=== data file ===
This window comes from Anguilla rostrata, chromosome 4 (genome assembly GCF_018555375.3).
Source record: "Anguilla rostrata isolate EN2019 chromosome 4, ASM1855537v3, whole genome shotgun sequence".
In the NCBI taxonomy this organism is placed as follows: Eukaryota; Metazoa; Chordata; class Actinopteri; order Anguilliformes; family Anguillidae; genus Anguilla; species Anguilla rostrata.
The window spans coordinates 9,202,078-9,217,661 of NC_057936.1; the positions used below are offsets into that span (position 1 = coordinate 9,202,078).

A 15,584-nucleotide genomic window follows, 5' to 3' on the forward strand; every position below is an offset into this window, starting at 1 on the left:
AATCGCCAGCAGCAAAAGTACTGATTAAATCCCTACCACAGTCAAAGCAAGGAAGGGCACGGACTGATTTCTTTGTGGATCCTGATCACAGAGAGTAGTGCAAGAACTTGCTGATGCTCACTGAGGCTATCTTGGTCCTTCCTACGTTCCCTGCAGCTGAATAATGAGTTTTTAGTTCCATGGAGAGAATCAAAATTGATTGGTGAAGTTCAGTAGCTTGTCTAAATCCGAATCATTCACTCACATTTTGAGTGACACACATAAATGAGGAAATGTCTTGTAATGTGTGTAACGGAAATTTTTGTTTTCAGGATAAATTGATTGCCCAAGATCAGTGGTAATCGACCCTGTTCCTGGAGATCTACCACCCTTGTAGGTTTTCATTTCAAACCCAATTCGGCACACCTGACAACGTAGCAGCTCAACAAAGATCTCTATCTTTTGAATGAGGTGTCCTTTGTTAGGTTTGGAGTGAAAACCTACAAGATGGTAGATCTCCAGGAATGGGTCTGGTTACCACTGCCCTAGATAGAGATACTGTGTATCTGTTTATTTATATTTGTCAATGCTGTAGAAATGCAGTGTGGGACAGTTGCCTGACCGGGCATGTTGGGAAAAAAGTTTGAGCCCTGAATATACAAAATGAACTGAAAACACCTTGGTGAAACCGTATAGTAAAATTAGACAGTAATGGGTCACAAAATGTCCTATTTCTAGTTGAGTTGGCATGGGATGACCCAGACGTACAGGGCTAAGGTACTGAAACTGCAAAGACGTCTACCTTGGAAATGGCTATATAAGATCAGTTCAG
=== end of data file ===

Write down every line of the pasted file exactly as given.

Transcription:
This window comes from Anguilla rostrata, chromosome 4 (genome assembly GCF_018555375.3).
Source record: "Anguilla rostrata isolate EN2019 chromosome 4, ASM1855537v3, whole genome shotgun sequence".
In the NCBI taxonomy this organism is placed as follows: Eukaryota; Metazoa; Chordata; class Actinopteri; order Anguilliformes; family Anguillidae; genus Anguilla; species Anguilla rostrata.
The window spans coordinates 9,202,078-9,217,661 of NC_057936.1; the positions used below are offsets into that span (position 1 = coordinate 9,202,078).

A 15,584-nucleotide genomic window follows, 5' to 3' on the forward strand; every position below is an offset into this window, starting at 1 on the left:
AATCGCCAGCAGCAAAAGTACTGATTAAATCCCTACCACAGTCAAAGCAAGGAAGGGCACGGACTGATTTCTTTGTGGATCCTGATCACAGAGAGTAGTGCAAGAACTTGCTGATGCTCACTGAGGCTATCTTGGTCCTTCCTACGTTCCCTGCAGCTGAATAATGAGTTTTTAGTTCCATGGAGAGAATCAAAATTGATTGGTGAAGTTCAGTAGCTTGTCTAAATCCGAATCATTCACTCACATTTTGAGTGACACACATAAATGAGGAAATGTCTTGTAATGTGTGTAACGGAAATTTTTGTTTTCAGGATAAATTGATTGCCCAAGATCAGTGGTAATCGACCCTGTTCCTGGAGATCTACCACCCTTGTAGGTTTTCATTTCAAACCCAATTCGGCACACCTGACAACGTAGCAGCTCAACAAAGATCTCTATCTTTTGAATGAGGTGTCCTTTGTTAGGTTTGGAGTGAAAACCTACAAGATGGTAGATCTCCAGGAATGGGTCTGGTTACCACTGCCCTAGATAGAGATACTGTGTATCTGTTTATTTATATTTGTCAATGCTGTAGAAATGCAGTGTGGGACAGTTGCCTGACCGGGCATGTTGGGAAAAAAGTTTGAGCCCTGAATATACAAAATGAACTGAAAACACCTTGGTGAAACCGTATAGTAAAATTAGACAGTAATGGGTCACAAAATGTCCTATTTCTAGTTGAGTTGGCATGGGATGACCCAGACGTACAGGGCTAAGGTACTGAAACTGCAAAGACGTCTACCTTGGAAATGGCTATATAAGATCAGTTCAG